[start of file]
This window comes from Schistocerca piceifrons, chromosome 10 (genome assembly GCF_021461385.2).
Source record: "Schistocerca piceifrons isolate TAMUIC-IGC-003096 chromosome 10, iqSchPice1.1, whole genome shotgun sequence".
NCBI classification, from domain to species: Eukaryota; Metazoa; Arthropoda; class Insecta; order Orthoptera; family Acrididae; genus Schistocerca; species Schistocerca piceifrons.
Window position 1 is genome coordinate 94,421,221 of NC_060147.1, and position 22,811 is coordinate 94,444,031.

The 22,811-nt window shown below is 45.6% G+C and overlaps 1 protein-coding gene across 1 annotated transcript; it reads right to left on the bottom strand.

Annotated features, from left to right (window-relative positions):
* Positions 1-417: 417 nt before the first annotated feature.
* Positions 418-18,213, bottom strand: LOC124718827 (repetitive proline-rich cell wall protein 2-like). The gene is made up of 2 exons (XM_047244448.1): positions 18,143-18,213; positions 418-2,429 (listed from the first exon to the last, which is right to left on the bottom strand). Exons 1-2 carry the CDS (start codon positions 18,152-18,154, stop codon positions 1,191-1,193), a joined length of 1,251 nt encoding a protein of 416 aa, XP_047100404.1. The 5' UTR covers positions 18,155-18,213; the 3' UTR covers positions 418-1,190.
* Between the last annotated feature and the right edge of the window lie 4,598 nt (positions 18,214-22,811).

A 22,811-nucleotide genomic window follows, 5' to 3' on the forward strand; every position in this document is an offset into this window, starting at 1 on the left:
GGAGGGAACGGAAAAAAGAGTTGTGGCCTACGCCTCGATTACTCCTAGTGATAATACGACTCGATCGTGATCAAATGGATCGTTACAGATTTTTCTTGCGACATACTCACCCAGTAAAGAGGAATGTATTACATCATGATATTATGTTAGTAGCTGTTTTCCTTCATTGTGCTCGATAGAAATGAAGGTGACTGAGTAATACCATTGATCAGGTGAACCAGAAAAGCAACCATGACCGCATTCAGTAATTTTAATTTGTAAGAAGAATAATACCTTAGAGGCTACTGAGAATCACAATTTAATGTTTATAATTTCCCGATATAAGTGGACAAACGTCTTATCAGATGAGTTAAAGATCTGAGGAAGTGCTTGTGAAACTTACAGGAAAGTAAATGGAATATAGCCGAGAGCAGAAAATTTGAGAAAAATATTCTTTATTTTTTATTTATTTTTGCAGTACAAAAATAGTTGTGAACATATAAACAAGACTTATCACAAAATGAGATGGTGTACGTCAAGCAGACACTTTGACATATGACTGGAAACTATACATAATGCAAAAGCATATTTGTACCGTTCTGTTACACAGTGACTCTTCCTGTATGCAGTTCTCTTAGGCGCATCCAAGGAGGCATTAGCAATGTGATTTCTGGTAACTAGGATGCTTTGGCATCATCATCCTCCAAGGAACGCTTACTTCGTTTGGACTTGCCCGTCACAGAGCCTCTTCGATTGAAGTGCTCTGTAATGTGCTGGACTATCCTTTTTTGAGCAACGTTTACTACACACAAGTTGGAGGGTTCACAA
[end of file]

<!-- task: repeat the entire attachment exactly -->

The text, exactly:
This window comes from Schistocerca piceifrons, chromosome 10 (genome assembly GCF_021461385.2).
Source record: "Schistocerca piceifrons isolate TAMUIC-IGC-003096 chromosome 10, iqSchPice1.1, whole genome shotgun sequence".
NCBI classification, from domain to species: Eukaryota; Metazoa; Arthropoda; class Insecta; order Orthoptera; family Acrididae; genus Schistocerca; species Schistocerca piceifrons.
Window position 1 is genome coordinate 94,421,221 of NC_060147.1, and position 22,811 is coordinate 94,444,031.

The 22,811-nt window shown below is 45.6% G+C and overlaps 1 protein-coding gene across 1 annotated transcript; it reads right to left on the bottom strand.

Annotated features, from left to right (window-relative positions):
* Positions 1-417: 417 nt before the first annotated feature.
* Positions 418-18,213, bottom strand: LOC124718827 (repetitive proline-rich cell wall protein 2-like). The gene is made up of 2 exons (XM_047244448.1): positions 18,143-18,213; positions 418-2,429 (listed from the first exon to the last, which is right to left on the bottom strand). Exons 1-2 carry the CDS (start codon positions 18,152-18,154, stop codon positions 1,191-1,193), a joined length of 1,251 nt encoding a protein of 416 aa, XP_047100404.1. The 5' UTR covers positions 18,155-18,213; the 3' UTR covers positions 418-1,190.
* Between the last annotated feature and the right edge of the window lie 4,598 nt (positions 18,214-22,811).

A 22,811-nucleotide genomic window follows, 5' to 3' on the forward strand; every position in this document is an offset into this window, starting at 1 on the left:
GGAGGGAACGGAAAAAAGAGTTGTGGCCTACGCCTCGATTACTCCTAGTGATAATACGACTCGATCGTGATCAAATGGATCGTTACAGATTTTTCTTGCGACATACTCACCCAGTAAAGAGGAATGTATTACATCATGATATTATGTTAGTAGCTGTTTTCCTTCATTGTGCTCGATAGAAATGAAGGTGACTGAGTAATACCATTGATCAGGTGAACCAGAAAAGCAACCATGACCGCATTCAGTAATTTTAATTTGTAAGAAGAATAATACCTTAGAGGCTACTGAGAATCACAATTTAATGTTTATAATTTCCCGATATAAGTGGACAAACGTCTTATCAGATGAGTTAAAGATCTGAGGAAGTGCTTGTGAAACTTACAGGAAAGTAAATGGAATATAGCCGAGAGCAGAAAATTTGAGAAAAATATTCTTTATTTTTTATTTATTTTTGCAGTACAAAAATAGTTGTGAACATATAAACAAGACTTATCACAAAATGAGATGGTGTACGTCAAGCAGACACTTTGACATATGACTGGAAACTATACATAATGCAAAAGCATATTTGTACCGTTCTGTTACACAGTGACTCTTCCTGTATGCAGTTCTCTTAGGCGCATCCAAGGAGGCATTAGCAATGTGATTTCTGGTAACTAGGATGCTTTGGCATCATCATCCTCCAAGGAACGCTTACTTCGTTTGGACTTGCCCGTCACAGAGCCTCTTCGATTGAAGTGCTCTGTAATGTGCTGGACTATCCTTTTTTGAGCAACGTTTACTACACACAAGTTGGAGGGTTCACAA